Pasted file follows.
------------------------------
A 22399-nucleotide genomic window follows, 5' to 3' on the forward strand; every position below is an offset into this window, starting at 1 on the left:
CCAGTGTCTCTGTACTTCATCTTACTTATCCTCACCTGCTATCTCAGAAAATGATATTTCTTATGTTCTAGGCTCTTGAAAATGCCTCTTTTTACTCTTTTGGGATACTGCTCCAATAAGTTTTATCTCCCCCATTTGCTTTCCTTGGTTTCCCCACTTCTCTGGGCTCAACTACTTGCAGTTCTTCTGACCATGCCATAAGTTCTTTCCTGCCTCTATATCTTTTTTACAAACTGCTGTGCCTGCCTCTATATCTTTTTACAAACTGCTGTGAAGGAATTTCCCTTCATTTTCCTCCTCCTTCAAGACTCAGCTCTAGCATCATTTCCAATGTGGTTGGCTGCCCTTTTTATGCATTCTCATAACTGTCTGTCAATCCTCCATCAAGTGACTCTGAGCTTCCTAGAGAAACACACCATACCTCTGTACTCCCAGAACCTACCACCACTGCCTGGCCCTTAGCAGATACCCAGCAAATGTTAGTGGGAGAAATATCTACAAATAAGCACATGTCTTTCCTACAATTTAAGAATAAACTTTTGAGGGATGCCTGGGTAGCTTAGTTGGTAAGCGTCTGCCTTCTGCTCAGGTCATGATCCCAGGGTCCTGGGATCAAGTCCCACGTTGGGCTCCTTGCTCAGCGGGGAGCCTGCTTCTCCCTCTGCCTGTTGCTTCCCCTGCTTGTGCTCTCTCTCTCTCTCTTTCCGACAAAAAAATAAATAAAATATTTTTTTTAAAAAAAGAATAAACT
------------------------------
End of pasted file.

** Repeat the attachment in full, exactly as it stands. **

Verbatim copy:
A 22399-nucleotide genomic window follows, 5' to 3' on the forward strand; every position below is an offset into this window, starting at 1 on the left:
CCAGTGTCTCTGTACTTCATCTTACTTATCCTCACCTGCTATCTCAGAAAATGATATTTCTTATGTTCTAGGCTCTTGAAAATGCCTCTTTTTACTCTTTTGGGATACTGCTCCAATAAGTTTTATCTCCCCCATTTGCTTTCCTTGGTTTCCCCACTTCTCTGGGCTCAACTACTTGCAGTTCTTCTGACCATGCCATAAGTTCTTTCCTGCCTCTATATCTTTTTTACAAACTGCTGTGCCTGCCTCTATATCTTTTTACAAACTGCTGTGAAGGAATTTCCCTTCATTTTCCTCCTCCTTCAAGACTCAGCTCTAGCATCATTTCCAATGTGGTTGGCTGCCCTTTTTATGCATTCTCATAACTGTCTGTCAATCCTCCATCAAGTGACTCTGAGCTTCCTAGAGAAACACACCATACCTCTGTACTCCCAGAACCTACCACCACTGCCTGGCCCTTAGCAGATACCCAGCAAATGTTAGTGGGAGAAATATCTACAAATAAGCACATGTCTTTCCTACAATTTAAGAATAAACTTTTGAGGGATGCCTGGGTAGCTTAGTTGGTAAGCGTCTGCCTTCTGCTCAGGTCATGATCCCAGGGTCCTGGGATCAAGTCCCACGTTGGGCTCCTTGCTCAGCGGGGAGCCTGCTTCTCCCTCTGCCTGTTGCTTCCCCTGCTTGTGCTCTCTCTCTCTCTCTTTCCGACAAAAAAATAAATAAAATATTTTTTTTAAAAAAAGAATAAACT